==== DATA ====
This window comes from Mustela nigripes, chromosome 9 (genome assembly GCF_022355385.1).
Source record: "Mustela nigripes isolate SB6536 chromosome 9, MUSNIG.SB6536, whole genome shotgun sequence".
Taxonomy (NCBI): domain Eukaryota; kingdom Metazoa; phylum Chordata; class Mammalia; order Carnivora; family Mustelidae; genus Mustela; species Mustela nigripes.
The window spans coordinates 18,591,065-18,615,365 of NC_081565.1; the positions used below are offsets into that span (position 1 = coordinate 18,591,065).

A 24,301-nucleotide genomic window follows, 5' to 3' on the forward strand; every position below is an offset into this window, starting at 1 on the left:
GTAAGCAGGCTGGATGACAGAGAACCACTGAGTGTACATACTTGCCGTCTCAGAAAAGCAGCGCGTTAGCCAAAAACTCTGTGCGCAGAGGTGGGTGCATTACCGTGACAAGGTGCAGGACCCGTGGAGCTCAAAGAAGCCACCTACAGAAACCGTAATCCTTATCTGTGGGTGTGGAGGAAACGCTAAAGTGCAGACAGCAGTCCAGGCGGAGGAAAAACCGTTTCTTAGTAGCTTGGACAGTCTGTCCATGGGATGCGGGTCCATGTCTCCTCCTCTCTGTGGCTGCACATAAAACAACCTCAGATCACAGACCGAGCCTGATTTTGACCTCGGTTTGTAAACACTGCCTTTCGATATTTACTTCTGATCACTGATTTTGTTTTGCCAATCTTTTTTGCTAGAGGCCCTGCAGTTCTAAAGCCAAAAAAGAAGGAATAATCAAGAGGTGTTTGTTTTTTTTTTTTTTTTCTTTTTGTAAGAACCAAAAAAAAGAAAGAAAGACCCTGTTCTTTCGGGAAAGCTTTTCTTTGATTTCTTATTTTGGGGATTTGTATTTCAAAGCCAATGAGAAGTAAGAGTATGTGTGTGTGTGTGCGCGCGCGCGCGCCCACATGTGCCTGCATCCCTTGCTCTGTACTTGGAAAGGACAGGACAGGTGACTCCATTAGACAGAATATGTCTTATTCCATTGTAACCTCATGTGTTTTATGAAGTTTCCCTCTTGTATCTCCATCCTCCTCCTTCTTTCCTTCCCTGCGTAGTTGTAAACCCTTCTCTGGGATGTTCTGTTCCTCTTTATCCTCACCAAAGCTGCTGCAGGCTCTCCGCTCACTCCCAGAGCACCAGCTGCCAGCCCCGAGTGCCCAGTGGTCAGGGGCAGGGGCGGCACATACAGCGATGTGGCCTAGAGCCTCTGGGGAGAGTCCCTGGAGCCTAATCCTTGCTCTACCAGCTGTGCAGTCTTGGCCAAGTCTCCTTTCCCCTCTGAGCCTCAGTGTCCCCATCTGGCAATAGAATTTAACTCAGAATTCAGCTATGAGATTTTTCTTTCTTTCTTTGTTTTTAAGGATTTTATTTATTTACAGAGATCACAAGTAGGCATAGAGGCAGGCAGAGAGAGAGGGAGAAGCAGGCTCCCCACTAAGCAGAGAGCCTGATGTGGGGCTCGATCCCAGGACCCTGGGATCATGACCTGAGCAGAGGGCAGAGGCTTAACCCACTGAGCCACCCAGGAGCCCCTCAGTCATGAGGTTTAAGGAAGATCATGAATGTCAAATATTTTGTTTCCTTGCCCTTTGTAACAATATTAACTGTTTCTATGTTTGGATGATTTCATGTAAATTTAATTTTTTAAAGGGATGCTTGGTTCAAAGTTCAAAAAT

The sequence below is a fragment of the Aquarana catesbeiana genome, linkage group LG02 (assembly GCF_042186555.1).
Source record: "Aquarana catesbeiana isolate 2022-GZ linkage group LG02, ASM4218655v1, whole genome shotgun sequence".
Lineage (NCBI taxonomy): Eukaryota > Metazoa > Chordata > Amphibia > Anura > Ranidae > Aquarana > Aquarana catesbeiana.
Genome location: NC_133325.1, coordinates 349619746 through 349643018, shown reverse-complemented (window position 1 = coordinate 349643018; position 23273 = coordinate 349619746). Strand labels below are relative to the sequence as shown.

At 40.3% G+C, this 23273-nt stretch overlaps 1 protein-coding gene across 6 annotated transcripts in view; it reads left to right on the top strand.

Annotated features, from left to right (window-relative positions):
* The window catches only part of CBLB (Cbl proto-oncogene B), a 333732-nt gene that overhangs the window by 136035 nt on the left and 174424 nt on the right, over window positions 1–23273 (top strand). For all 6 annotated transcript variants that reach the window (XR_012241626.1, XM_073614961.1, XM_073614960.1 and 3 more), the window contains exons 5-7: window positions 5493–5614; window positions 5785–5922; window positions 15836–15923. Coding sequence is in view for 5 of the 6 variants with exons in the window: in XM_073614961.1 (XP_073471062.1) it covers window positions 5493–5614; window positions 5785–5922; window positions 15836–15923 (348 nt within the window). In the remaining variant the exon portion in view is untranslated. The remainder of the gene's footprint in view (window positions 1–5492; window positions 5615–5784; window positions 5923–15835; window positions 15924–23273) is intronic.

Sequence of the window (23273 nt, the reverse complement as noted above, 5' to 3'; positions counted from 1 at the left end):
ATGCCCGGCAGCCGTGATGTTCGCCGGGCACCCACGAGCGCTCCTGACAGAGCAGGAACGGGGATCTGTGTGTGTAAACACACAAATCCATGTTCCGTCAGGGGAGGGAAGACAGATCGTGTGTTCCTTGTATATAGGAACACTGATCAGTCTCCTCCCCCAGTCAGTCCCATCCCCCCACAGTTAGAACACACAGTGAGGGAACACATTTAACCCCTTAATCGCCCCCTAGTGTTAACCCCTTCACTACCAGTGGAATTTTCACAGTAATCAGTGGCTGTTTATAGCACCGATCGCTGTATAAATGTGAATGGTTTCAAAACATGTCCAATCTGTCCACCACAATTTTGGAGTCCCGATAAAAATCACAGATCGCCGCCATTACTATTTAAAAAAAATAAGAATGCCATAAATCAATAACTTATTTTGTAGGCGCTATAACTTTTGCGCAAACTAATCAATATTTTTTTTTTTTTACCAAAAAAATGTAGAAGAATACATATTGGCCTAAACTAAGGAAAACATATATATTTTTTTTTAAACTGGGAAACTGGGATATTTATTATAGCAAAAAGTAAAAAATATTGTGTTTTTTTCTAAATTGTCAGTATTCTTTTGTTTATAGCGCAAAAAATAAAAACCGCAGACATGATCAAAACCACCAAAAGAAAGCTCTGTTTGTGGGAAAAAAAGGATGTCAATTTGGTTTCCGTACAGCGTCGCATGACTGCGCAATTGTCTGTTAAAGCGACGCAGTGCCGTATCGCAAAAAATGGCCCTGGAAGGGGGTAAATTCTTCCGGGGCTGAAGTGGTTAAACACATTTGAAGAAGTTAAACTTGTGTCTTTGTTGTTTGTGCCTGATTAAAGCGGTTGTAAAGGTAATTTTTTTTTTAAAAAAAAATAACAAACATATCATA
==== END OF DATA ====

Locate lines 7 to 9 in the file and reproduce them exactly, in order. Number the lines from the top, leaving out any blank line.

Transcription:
The sequence below is a fragment of the Aquarana catesbeiana genome, linkage group LG02 (assembly GCF_042186555.1).
Source record: "Aquarana catesbeiana isolate 2022-GZ linkage group LG02, ASM4218655v1, whole genome shotgun sequence".
Lineage (NCBI taxonomy): Eukaryota > Metazoa > Chordata > Amphibia > Anura > Ranidae > Aquarana > Aquarana catesbeiana.